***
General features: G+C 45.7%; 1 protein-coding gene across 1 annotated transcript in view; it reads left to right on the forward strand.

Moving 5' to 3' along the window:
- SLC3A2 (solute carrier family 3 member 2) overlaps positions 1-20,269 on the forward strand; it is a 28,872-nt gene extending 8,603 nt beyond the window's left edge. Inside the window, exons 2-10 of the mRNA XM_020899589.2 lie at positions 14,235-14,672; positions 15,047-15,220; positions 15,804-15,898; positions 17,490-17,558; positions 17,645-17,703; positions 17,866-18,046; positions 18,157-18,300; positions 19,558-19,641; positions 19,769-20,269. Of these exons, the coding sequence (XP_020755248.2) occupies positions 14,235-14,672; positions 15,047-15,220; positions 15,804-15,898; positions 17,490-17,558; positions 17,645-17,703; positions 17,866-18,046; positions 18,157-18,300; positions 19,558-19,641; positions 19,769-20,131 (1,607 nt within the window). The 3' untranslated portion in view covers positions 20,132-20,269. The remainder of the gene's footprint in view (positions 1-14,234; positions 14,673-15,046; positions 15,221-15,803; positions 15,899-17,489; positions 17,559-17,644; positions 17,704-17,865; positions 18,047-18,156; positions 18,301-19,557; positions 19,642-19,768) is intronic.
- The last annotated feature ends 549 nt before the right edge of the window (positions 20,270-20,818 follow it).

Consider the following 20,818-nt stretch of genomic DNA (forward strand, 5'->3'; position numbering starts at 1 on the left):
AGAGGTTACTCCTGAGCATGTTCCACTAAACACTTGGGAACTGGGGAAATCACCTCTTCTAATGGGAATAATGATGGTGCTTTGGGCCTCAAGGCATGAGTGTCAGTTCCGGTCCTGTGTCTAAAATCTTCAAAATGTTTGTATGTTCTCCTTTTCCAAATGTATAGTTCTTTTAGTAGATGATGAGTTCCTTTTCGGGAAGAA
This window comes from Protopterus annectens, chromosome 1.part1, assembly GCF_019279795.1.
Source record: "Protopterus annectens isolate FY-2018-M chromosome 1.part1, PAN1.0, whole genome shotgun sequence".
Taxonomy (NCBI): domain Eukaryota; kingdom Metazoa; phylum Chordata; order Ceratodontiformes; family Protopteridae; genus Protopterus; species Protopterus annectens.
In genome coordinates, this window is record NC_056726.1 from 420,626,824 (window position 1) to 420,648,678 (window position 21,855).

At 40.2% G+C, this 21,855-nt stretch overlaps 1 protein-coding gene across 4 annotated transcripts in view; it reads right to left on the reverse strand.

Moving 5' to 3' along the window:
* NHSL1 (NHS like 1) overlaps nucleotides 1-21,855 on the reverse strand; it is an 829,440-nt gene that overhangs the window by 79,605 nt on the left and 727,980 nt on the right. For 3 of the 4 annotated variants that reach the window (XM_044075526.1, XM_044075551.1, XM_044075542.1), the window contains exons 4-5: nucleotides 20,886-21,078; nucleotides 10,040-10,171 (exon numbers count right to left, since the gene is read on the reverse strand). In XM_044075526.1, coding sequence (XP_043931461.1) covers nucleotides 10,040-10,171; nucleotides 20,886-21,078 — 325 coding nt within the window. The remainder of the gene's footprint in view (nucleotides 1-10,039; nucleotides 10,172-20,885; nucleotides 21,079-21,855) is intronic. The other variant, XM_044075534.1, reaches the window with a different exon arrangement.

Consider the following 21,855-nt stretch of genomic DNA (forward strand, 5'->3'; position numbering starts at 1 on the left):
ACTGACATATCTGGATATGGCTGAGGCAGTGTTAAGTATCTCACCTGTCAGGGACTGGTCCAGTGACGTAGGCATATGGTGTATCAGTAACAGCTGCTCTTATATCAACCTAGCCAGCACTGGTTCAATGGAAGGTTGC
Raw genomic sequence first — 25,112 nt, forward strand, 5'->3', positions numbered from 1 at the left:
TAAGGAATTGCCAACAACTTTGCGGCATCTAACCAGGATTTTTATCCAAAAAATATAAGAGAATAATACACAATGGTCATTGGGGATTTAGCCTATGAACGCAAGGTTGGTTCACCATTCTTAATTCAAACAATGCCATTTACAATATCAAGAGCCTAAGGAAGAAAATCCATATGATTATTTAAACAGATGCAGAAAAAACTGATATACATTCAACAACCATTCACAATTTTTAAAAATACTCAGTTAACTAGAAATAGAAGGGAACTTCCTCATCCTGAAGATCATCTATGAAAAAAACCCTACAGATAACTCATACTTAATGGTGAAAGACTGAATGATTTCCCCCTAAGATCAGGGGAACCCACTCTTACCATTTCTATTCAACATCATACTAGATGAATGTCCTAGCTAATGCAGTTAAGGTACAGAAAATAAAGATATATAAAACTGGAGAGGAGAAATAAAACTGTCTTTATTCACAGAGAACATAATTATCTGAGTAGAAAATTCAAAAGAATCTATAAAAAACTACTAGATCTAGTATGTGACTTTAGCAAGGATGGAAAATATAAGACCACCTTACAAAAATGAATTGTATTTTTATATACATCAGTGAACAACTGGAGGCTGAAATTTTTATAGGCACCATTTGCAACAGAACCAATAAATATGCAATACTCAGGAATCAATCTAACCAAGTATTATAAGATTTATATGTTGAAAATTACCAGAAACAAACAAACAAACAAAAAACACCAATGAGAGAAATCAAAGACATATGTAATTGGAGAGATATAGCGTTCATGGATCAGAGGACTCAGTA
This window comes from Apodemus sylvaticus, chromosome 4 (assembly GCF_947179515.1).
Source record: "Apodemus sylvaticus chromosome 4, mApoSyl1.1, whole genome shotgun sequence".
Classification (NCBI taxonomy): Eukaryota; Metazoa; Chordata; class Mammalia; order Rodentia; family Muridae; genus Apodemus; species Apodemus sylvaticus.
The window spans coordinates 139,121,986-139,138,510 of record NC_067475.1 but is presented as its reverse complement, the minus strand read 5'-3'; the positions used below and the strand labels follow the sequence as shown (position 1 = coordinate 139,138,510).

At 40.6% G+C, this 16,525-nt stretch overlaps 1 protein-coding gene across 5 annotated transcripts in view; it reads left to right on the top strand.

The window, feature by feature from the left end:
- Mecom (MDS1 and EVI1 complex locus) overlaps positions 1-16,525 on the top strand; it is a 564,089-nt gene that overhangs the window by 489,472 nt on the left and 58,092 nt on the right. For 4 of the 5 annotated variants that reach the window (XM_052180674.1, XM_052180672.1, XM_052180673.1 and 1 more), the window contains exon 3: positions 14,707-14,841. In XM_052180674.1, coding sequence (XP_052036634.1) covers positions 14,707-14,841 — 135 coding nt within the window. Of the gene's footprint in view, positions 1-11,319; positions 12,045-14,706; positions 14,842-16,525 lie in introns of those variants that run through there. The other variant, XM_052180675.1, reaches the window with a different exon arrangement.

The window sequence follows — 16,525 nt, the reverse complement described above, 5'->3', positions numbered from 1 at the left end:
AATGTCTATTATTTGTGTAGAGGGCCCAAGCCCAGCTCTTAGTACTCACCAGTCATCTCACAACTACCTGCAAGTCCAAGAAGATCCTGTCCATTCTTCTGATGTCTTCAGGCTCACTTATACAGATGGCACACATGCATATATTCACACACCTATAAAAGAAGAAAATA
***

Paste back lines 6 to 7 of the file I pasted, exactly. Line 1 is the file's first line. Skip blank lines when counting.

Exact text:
AGAGGTTACTCCTGAGCATGTTCCACTAAACACTTGGGAACTGGGGAAATCACCTCTTCTAATGGGAATAATGATGGTGCTTTGGGCCTCAAGGCATGAGTGTCAGTTCCGGTCCTGTGTCTAAAATCTTCAAAATGTTTGTATGTTCTCCTTTTCCAAATGTATAGTTCTTTTAGTAGATGATGAGTTCCTTTTCGGGAAGAA
This window comes from Protopterus annectens, chromosome 1.part1, assembly GCF_019279795.1.